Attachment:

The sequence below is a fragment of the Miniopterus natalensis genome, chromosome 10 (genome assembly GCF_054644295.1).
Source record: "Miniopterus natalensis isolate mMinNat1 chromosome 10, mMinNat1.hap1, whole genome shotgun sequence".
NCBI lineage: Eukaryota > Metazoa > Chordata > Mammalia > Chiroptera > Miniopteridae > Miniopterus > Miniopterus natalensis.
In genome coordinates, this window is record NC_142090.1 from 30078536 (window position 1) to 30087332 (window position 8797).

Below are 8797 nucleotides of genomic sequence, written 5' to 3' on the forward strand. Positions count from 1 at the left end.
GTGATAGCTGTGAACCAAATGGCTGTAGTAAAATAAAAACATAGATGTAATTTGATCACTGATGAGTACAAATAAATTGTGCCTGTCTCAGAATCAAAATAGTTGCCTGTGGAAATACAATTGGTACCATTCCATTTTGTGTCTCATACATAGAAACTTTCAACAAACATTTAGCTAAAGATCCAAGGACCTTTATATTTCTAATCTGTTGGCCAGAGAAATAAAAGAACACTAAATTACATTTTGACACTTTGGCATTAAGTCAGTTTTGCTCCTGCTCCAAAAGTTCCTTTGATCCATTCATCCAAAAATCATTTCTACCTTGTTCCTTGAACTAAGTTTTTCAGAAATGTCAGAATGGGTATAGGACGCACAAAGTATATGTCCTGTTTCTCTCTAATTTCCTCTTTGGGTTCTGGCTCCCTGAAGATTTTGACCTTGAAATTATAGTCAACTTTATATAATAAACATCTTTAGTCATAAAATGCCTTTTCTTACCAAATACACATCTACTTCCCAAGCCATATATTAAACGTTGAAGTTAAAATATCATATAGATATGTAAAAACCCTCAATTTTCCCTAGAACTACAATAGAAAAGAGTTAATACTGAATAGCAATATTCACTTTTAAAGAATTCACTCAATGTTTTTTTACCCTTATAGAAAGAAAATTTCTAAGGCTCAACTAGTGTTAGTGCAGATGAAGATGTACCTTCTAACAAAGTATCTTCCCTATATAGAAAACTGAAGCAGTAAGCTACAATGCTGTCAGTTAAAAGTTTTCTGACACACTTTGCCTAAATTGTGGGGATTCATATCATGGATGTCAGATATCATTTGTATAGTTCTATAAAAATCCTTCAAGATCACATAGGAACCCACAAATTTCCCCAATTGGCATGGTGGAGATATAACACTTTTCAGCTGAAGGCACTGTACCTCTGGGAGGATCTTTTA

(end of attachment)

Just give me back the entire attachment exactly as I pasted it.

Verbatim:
The sequence below is a fragment of the Miniopterus natalensis genome, chromosome 10 (genome assembly GCF_054644295.1).
Source record: "Miniopterus natalensis isolate mMinNat1 chromosome 10, mMinNat1.hap1, whole genome shotgun sequence".
NCBI lineage: Eukaryota > Metazoa > Chordata > Mammalia > Chiroptera > Miniopteridae > Miniopterus > Miniopterus natalensis.
In genome coordinates, this window is record NC_142090.1 from 30078536 (window position 1) to 30087332 (window position 8797).

Below are 8797 nucleotides of genomic sequence, written 5' to 3' on the forward strand. Positions count from 1 at the left end.
GTGATAGCTGTGAACCAAATGGCTGTAGTAAAATAAAAACATAGATGTAATTTGATCACTGATGAGTACAAATAAATTGTGCCTGTCTCAGAATCAAAATAGTTGCCTGTGGAAATACAATTGGTACCATTCCATTTTGTGTCTCATACATAGAAACTTTCAACAAACATTTAGCTAAAGATCCAAGGACCTTTATATTTCTAATCTGTTGGCCAGAGAAATAAAAGAACACTAAATTACATTTTGACACTTTGGCATTAAGTCAGTTTTGCTCCTGCTCCAAAAGTTCCTTTGATCCATTCATCCAAAAATCATTTCTACCTTGTTCCTTGAACTAAGTTTTTCAGAAATGTCAGAATGGGTATAGGACGCACAAAGTATATGTCCTGTTTCTCTCTAATTTCCTCTTTGGGTTCTGGCTCCCTGAAGATTTTGACCTTGAAATTATAGTCAACTTTATATAATAAACATCTTTAGTCATAAAATGCCTTTTCTTACCAAATACACATCTACTTCCCAAGCCATATATTAAACGTTGAAGTTAAAATATCATATAGATATGTAAAAACCCTCAATTTTCCCTAGAACTACAATAGAAAAGAGTTAATACTGAATAGCAATATTCACTTTTAAAGAATTCACTCAATGTTTTTTTACCCTTATAGAAAGAAAATTTCTAAGGCTCAACTAGTGTTAGTGCAGATGAAGATGTACCTTCTAACAAAGTATCTTCCCTATATAGAAAACTGAAGCAGTAAGCTACAATGCTGTCAGTTAAAAGTTTTCTGACACACTTTGCCTAAATTGTGGGGATTCATATCATGGATGTCAGATATCATTTGTATAGTTCTATAAAAATCCTTCAAGATCACATAGGAACCCACAAATTTCCCCAATTGGCATGGTGGAGATATAACACTTTTCAGCTGAAGGCACTGTACCTCTGGGAGGATCTTTTA